PSN-L Email List Message

Subject: Re: Steel vs. other materials
From: "Geoff" gmvoeth@...........
Date: Sun, 25 Jan 2009 12:45:41 -0700

I believe the Well Educated science peoples have resources the average
citizen does not so people like myself who live on
social security must use the cheapest materials
that will get the job done. I have found simple
piano wire very difficult to obtain it is like a
controlled substance just like absolute barometers
in millibars or whatever. I think here in the USA we
are fighting a paranoid national security peoples
to obtain some tools and materials of the sciences.
they want to watch and control who can have what.
Pleasure through the sciences is being watched much
more closely than is pleasure for the arts otherwise
the materials WE seek might be easier to obtain.
I must settle for what's in the local hardware stores.
Most all else is too expensive.
I like your wood and ceramic and mineral ideas.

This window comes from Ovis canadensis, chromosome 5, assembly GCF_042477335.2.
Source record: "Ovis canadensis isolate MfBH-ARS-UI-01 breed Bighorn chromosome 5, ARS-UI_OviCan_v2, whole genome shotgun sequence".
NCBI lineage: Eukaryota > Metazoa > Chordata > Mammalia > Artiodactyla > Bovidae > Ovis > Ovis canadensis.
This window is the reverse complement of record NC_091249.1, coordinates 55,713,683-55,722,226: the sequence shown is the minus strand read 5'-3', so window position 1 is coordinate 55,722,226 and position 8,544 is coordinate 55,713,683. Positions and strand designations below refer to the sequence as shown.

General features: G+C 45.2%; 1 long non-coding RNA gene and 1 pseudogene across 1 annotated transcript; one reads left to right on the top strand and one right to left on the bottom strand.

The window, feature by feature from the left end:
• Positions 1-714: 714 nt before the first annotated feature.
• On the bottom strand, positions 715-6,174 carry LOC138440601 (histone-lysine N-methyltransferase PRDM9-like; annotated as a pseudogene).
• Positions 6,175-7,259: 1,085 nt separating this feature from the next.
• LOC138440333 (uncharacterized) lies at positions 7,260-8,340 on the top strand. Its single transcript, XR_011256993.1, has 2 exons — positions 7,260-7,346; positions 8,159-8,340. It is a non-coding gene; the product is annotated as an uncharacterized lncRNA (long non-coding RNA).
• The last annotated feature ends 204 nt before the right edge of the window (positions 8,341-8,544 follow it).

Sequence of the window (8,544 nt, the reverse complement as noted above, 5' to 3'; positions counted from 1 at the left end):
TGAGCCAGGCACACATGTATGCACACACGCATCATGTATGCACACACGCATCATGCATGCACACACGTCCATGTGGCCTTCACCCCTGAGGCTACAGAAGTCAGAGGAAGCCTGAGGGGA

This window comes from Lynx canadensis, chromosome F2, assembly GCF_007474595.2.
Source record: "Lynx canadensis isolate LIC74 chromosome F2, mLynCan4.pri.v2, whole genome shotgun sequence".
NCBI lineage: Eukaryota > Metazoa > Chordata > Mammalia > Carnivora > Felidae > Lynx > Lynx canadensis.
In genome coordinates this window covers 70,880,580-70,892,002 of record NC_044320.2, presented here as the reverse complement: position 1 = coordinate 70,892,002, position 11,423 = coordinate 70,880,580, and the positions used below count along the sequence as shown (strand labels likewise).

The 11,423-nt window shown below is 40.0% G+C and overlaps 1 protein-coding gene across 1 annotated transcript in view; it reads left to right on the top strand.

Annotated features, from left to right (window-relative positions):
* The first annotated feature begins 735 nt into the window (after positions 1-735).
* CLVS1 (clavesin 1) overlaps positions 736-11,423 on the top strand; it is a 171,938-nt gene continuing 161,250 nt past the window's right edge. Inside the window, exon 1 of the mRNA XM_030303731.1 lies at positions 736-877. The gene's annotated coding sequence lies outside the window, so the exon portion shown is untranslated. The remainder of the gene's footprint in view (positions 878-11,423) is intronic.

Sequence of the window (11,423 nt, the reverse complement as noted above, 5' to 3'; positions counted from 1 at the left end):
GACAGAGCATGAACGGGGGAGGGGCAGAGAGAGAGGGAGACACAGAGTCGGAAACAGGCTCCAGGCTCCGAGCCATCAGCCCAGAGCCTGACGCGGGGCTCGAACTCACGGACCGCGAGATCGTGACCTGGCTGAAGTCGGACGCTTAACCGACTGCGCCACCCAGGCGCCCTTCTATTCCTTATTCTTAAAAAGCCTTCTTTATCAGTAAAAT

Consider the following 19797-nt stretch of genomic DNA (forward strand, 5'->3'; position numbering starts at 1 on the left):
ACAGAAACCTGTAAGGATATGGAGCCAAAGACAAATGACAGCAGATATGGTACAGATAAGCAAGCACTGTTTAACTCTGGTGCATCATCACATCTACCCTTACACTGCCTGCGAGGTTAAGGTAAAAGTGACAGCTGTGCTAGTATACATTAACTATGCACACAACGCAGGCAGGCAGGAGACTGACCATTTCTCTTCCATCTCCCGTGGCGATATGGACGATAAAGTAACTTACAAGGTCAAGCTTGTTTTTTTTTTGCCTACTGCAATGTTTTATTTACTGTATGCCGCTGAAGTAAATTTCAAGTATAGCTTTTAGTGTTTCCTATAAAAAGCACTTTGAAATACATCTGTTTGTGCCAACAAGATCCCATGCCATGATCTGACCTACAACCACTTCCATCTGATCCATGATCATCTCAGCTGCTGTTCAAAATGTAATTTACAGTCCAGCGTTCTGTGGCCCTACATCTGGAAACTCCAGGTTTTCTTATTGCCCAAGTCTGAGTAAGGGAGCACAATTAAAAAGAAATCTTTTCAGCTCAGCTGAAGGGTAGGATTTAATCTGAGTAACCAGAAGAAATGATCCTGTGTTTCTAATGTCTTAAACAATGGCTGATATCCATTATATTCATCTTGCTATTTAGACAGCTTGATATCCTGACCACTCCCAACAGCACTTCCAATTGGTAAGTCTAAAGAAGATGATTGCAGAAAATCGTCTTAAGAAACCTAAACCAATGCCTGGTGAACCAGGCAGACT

----- Original Message ----- 
From: "JimT" 
Sent: Sunday, January 25, 2009 12:07 PM
Subject: Steel vs. other materials

> I'm a newbie and have never built seismometer.  I'm wondering why
> steel is used so much in seismometer construction when other materials
> have much less thermal expansion.  Spruce wood, for example, has about
> 1/7 the thermal expansion of steel.  Other materials expand even less,
> quartz, graphite, some glasses and ceramics, etc.  Some of the
> materials with low CTEs (Coefficient of Thermal Expansion) are
> expensive (invar, tungsten, polyimide, diamond), but others are
> affordable.  Spruce is inexpensive and widely available.  Here are a
> couple of sources of graphite rods and other shapes:
> Simax glass is cheap and has an extremely low CTE.  I wonder what kind
> of seismometer a good glassblower would make?
> Jim Turner
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